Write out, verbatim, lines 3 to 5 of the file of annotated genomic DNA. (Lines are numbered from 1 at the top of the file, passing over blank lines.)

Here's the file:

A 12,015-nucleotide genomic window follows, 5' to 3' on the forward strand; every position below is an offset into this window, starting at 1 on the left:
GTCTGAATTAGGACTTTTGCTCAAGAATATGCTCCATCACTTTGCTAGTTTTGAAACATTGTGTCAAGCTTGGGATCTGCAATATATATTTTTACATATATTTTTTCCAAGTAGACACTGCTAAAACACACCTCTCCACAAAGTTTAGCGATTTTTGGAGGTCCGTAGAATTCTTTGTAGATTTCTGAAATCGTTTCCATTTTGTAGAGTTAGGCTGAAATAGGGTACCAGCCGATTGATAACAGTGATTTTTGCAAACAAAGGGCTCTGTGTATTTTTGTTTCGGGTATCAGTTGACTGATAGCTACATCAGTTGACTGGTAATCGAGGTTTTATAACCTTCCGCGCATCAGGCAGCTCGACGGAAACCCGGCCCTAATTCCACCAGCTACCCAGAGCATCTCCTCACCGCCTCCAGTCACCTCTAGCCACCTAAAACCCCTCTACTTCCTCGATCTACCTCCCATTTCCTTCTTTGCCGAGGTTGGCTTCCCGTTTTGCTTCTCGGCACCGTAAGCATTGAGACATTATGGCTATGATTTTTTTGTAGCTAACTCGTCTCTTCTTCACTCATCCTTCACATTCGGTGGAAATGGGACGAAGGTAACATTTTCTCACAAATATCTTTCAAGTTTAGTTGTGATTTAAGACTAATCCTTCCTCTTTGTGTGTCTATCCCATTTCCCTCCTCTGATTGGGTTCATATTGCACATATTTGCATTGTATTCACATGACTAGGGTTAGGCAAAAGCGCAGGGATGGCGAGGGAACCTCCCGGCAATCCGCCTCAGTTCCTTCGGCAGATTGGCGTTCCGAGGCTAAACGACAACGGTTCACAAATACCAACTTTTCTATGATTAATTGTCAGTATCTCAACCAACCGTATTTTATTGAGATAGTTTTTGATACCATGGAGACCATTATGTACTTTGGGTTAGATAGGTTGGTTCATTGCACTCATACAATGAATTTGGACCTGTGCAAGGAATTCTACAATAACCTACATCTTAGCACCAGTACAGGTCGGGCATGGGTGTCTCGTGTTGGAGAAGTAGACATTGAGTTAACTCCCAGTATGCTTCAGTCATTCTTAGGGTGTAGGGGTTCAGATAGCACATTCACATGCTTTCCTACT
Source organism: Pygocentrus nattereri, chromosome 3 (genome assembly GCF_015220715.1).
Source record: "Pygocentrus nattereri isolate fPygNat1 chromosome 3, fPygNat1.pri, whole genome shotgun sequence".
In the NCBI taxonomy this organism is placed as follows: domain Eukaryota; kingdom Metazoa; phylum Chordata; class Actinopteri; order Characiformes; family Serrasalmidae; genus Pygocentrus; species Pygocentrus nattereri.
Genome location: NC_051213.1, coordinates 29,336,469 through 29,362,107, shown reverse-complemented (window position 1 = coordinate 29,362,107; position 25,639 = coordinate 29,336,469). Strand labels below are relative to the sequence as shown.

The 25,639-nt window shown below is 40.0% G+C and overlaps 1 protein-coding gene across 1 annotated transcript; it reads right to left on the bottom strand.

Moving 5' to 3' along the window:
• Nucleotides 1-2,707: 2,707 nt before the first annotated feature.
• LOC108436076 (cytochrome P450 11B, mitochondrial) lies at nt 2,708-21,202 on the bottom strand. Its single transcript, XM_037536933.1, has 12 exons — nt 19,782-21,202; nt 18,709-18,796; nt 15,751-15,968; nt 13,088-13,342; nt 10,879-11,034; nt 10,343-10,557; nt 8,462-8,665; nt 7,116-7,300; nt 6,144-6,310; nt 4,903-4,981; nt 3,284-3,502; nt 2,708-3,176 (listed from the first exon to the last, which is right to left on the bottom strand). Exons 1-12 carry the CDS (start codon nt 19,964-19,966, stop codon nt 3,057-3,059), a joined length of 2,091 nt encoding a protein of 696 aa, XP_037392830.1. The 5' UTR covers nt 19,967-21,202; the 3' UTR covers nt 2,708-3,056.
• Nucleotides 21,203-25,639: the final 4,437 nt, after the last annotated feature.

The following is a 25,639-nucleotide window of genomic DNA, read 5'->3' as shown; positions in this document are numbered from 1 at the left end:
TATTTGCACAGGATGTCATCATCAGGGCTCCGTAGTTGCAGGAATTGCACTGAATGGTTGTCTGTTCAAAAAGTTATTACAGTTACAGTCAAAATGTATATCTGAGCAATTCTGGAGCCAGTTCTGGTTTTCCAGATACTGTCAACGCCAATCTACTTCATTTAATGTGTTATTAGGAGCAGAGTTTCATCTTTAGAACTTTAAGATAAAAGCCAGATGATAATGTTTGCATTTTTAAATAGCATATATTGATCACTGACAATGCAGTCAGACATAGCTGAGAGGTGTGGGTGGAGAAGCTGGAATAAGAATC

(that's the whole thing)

Source organism: Pygocentrus nattereri, chromosome 3 (genome assembly GCF_015220715.1).
Source record: "Pygocentrus nattereri isolate fPygNat1 chromosome 3, fPygNat1.pri, whole genome shotgun sequence".
In the NCBI taxonomy this organism is placed as follows: domain Eukaryota; kingdom Metazoa; phylum Chordata; class Actinopteri; order Characiformes; family Serrasalmidae; genus Pygocentrus; species Pygocentrus nattereri.